How long ago is it that you did the Quest weekend?
I actually did it seven years ago and am at this interesting juncture where I have transitioned from being a young man receiving support to an older man supporting other younger men. That feels significant.
How did you know about abob?
I was on probation in Brighton and it wasn’t going well with the probation officer. Out of desperation, I turned to a poster on the wall and it was an abob one. I didn’t have a clue what it was but I rang them. Two days later I was off to do a weekend.
Did you know about the weekend?
No – I thought it was going to be a Bear Grylls sort of outdoor experience. And underneath, I was scared. I had a criminal background and owed money etc, so I thought perhaps I was being carried off as retribution.
How was the weekend?
In many ways it was bizarre. I wasn’t really ready for it. In fact, I got more out of staffing the next ones than I did from the first one. I was carrying so much fear, I couldn’t really get it. But as soon as the different men started talking, I started trusting them. I felt safe.
Although the weekend also opened me up and broke me. It threw up lots of stuff for me.
What were the meaningful parts for you?
The story of Parsifal is central to this weekend, and this spoke to me. I’d always been interested in King Arthur and medieval times so I could resonate with Parsival who was on an anti-hero’s journey. His story resonated with my own. I also felt very connected to the other men while it was going on. I always find new parts too.
How do you look back on it seven years later?
I see the weekend as a privilege, it’s definitely inspired me. It’s also hard work. Since then, I’ve staffed lots of different weekends too.
I found it all very hard for the first year. I’ve had a couple of mental health issues in this time. We were introduced to the archetypes like lover and warrior, at first this played into my voices but I was supported by a lot of the men in the community. And I also got challenged big time. They held me too. It was a remarkable time.
They helped me become the man I wanted to be. I’ve rebuilt my relationship with my family. I’ve got beyond blaming my parents. I started to grow up. I see my parents as valuable human beings.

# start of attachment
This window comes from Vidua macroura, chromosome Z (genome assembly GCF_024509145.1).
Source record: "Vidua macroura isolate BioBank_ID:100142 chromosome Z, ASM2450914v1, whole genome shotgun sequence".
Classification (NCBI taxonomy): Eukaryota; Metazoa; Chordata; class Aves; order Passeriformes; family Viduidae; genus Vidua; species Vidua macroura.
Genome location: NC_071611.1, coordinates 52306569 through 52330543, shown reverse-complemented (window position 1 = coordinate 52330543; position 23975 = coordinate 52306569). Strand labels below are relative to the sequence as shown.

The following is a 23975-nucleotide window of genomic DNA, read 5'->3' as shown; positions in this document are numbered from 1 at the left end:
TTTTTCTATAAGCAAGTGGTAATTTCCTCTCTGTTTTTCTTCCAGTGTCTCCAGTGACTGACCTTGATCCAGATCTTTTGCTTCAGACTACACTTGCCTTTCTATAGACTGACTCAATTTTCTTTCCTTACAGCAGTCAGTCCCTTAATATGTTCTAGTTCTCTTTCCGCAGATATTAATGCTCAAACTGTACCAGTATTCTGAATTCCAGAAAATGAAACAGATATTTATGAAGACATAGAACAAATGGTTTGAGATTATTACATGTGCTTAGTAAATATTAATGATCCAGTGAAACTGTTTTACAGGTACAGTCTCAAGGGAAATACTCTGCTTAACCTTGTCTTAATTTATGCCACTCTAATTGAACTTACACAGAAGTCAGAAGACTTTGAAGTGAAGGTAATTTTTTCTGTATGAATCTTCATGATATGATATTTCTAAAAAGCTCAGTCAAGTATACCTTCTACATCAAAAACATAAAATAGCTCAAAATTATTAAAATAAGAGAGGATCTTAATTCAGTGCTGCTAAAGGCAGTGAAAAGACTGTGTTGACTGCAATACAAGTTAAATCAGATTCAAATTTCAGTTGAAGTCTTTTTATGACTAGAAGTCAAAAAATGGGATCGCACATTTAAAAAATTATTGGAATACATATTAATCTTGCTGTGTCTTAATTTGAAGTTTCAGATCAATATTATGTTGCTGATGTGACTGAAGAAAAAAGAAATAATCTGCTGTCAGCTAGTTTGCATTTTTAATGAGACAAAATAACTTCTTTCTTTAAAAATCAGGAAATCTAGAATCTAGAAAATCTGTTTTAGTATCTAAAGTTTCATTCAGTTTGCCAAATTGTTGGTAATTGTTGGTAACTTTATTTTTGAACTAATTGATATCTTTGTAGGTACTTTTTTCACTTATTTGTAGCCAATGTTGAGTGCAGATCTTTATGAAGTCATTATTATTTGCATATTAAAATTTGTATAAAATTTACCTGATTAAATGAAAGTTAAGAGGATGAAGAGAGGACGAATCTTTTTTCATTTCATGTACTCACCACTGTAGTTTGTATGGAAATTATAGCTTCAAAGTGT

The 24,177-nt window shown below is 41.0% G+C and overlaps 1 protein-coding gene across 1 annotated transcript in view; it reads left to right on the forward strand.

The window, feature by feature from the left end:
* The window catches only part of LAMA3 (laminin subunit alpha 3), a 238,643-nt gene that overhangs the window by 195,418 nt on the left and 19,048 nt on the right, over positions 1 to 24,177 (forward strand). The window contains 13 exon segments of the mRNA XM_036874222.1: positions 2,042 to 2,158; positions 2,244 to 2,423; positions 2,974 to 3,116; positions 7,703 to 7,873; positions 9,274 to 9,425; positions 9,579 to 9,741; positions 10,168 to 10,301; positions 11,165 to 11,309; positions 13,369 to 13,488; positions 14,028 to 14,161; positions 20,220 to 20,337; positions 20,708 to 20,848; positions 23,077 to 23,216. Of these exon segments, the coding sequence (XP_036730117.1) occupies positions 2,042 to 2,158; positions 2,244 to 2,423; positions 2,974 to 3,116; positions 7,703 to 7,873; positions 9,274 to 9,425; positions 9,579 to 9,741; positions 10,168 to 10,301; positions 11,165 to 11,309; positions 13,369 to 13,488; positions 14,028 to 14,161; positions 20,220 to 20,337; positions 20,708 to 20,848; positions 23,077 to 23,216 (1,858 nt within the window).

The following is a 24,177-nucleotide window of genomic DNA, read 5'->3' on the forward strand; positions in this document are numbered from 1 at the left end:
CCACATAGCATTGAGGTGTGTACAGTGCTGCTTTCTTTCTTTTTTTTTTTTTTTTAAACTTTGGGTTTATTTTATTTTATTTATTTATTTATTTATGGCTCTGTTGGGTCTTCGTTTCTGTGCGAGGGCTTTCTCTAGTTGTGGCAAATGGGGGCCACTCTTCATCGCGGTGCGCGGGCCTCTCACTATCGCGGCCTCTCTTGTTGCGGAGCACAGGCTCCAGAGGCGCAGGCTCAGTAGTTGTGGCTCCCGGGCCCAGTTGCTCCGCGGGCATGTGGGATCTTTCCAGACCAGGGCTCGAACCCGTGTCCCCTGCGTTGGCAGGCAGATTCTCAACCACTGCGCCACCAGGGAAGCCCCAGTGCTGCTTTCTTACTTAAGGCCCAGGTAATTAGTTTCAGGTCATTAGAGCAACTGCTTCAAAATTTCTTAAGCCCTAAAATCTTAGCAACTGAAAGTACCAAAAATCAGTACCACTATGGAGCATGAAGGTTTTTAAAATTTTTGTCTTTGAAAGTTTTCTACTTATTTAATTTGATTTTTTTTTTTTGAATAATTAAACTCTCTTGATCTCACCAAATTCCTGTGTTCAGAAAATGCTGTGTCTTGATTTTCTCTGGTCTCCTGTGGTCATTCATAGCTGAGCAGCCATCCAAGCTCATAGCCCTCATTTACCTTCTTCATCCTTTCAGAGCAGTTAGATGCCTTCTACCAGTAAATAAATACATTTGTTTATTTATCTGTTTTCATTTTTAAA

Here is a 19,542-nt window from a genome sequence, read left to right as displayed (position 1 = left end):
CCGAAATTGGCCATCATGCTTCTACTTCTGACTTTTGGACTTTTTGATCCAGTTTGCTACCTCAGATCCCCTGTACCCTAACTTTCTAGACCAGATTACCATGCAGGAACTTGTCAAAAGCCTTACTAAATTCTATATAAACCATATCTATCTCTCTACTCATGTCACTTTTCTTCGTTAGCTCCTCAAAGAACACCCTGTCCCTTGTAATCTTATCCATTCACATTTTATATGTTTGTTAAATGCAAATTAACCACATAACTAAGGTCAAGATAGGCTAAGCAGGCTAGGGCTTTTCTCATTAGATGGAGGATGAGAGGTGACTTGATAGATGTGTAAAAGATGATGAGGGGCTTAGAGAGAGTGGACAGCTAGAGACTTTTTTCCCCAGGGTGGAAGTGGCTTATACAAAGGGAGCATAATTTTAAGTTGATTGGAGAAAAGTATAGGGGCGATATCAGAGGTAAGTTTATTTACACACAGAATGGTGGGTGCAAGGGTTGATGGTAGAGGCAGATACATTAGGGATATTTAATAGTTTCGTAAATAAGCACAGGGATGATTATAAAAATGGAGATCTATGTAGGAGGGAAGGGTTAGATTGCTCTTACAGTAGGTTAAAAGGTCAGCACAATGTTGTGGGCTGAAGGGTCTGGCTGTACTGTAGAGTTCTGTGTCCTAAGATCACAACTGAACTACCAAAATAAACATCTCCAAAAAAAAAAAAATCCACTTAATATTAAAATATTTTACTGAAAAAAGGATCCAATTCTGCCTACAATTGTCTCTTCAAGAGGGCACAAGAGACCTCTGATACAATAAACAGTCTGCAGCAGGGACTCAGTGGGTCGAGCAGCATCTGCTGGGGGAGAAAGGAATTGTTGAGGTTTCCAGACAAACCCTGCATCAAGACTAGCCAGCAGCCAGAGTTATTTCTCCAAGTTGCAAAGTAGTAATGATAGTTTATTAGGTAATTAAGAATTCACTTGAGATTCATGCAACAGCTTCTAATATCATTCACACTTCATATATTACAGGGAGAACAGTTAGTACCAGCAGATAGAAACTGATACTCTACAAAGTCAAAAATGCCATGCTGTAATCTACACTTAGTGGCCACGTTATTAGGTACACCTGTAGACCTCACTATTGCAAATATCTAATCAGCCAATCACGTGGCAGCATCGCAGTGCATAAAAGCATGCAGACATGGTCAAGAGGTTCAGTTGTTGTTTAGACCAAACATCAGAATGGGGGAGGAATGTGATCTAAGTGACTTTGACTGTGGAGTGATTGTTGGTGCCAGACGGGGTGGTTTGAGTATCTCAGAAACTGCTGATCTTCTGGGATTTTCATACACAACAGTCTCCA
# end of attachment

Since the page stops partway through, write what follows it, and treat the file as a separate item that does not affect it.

How do you reflect on your own past?
I got bullied at school. It was a violent place. I got into drugs and violence and didn’t really go to school much. I turned from being bullied to being a bully. I was always blaming others, I ‘ve stopped that. For me, it’s all about acceptance and understanding. I’d been very selfish. I had to learn a different way. The men of abob really do support
Has being a part of abob changed your life?
Unlike in so many men in society, abob men really do care and support. Knowing that has changed my life.
I’d always been scared of men but abob changed that.
When I was at secondary school, I started to want to impress girls. I saw other men as competition for their attention. I was going between fear and competition around men.
I was always trying to be a hero for women and particularly my mum.
I always found the pub, alpha male atmosphere uncomfortable. Abob brought me a new group of men who were different.
How has your relationship with men changed?
My dad is now 72, my sister and I do a lot of caring for him. I have definitely got to see a softer side of him. He’s had a well-lived life and has a lot of stories to tell. He’s an elder and I respect him. And it’s still a challenging relationship sometimes.
Are your parents divorced?
Yes, and my step parents have been great at being a conduit to my parents when things were difficult.
And your siblings?
I have an older sister who went off to uni and was really into her studies. I didn’t see my little brother because he was so much younger than me. From about 17 to 25, I didn’t think about anyone or anything except myself.
And your mother?
I really didn’t get on with her when I was younger. I blamed her for dad leaving. She admitted at some stage that she hadn’t wanted kids. That was hard. But our relationship has got much better now I’m older. We speak every week now. I really love my mum these days.
I really didn’t like myself when I started. Now I do and I’m proud of myself.
How do you think about abob these days?
I’m in it for the long haul. They are my community. They mean a lot to me. We’ve got each other’s backs. I immediately have a level of trust for men who’ve been through the same process as me. It’s bonding work.
How is your work life?
Before abob, I financed myself with a life of crime. But now I’m self-employed and also a volunteer with abob. I also want to do some more education and take an accountancy and photography course.
And your future with abob?
I’ve done a lot of the trainings. I’ve been supporting various trainings too like when groups need to know how the weekly circle goes. I used to be a chef so I often lead the kitchen on weekends. I’m also involved in clearings between men are in conflict.